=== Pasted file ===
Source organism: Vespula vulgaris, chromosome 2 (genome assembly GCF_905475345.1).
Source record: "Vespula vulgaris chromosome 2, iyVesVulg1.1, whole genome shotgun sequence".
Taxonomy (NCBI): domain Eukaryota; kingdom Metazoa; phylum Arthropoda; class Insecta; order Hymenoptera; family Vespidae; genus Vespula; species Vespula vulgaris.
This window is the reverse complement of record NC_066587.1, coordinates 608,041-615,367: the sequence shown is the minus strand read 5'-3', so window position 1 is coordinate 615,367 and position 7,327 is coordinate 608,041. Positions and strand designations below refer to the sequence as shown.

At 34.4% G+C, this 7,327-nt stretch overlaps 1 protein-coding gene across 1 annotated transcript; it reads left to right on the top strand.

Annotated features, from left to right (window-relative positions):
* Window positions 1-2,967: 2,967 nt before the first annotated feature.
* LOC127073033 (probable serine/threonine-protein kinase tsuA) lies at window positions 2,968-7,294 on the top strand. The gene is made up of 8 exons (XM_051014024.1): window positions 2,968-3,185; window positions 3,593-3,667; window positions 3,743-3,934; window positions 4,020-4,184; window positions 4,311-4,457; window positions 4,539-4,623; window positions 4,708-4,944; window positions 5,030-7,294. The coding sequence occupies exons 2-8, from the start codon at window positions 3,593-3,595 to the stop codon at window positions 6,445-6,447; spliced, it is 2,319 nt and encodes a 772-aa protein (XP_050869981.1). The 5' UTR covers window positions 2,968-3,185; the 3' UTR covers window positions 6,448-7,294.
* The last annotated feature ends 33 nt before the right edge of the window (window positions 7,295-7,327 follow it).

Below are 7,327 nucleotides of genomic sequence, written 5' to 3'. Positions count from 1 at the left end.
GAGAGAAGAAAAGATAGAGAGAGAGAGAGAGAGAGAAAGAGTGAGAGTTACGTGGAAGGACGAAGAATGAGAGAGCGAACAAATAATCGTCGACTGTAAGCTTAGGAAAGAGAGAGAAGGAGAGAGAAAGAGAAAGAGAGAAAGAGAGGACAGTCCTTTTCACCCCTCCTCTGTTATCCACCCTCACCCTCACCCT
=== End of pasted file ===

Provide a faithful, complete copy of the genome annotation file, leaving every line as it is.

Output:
Source organism: Vespula vulgaris, chromosome 2 (genome assembly GCF_905475345.1).
Source record: "Vespula vulgaris chromosome 2, iyVesVulg1.1, whole genome shotgun sequence".
Taxonomy (NCBI): domain Eukaryota; kingdom Metazoa; phylum Arthropoda; class Insecta; order Hymenoptera; family Vespidae; genus Vespula; species Vespula vulgaris.
This window is the reverse complement of record NC_066587.1, coordinates 608,041-615,367: the sequence shown is the minus strand read 5'-3', so window position 1 is coordinate 615,367 and position 7,327 is coordinate 608,041. Positions and strand designations below refer to the sequence as shown.

At 34.4% G+C, this 7,327-nt stretch overlaps 1 protein-coding gene across 1 annotated transcript; it reads left to right on the top strand.

Annotated features, from left to right (window-relative positions):
* Window positions 1-2,967: 2,967 nt before the first annotated feature.
* LOC127073033 (probable serine/threonine-protein kinase tsuA) lies at window positions 2,968-7,294 on the top strand. The gene is made up of 8 exons (XM_051014024.1): window positions 2,968-3,185; window positions 3,593-3,667; window positions 3,743-3,934; window positions 4,020-4,184; window positions 4,311-4,457; window positions 4,539-4,623; window positions 4,708-4,944; window positions 5,030-7,294. The coding sequence occupies exons 2-8, from the start codon at window positions 3,593-3,595 to the stop codon at window positions 6,445-6,447; spliced, it is 2,319 nt and encodes a 772-aa protein (XP_050869981.1). The 5' UTR covers window positions 2,968-3,185; the 3' UTR covers window positions 6,448-7,294.
* The last annotated feature ends 33 nt before the right edge of the window (window positions 7,295-7,327 follow it).

Below are 7,327 nucleotides of genomic sequence, written 5' to 3'. Positions count from 1 at the left end.
GAGAGAAGAAAAGATAGAGAGAGAGAGAGAGAGAGAAAGAGTGAGAGTTACGTGGAAGGACGAAGAATGAGAGAGCGAACAAATAATCGTCGACTGTAAGCTTAGGAAAGAGAGAGAAGGAGAGAGAAAGAGAAAGAGAGAAAGAGAGGACAGTCCTTTTCACCCCTCCTCTGTTATCCACCCTCACCCTCACCCT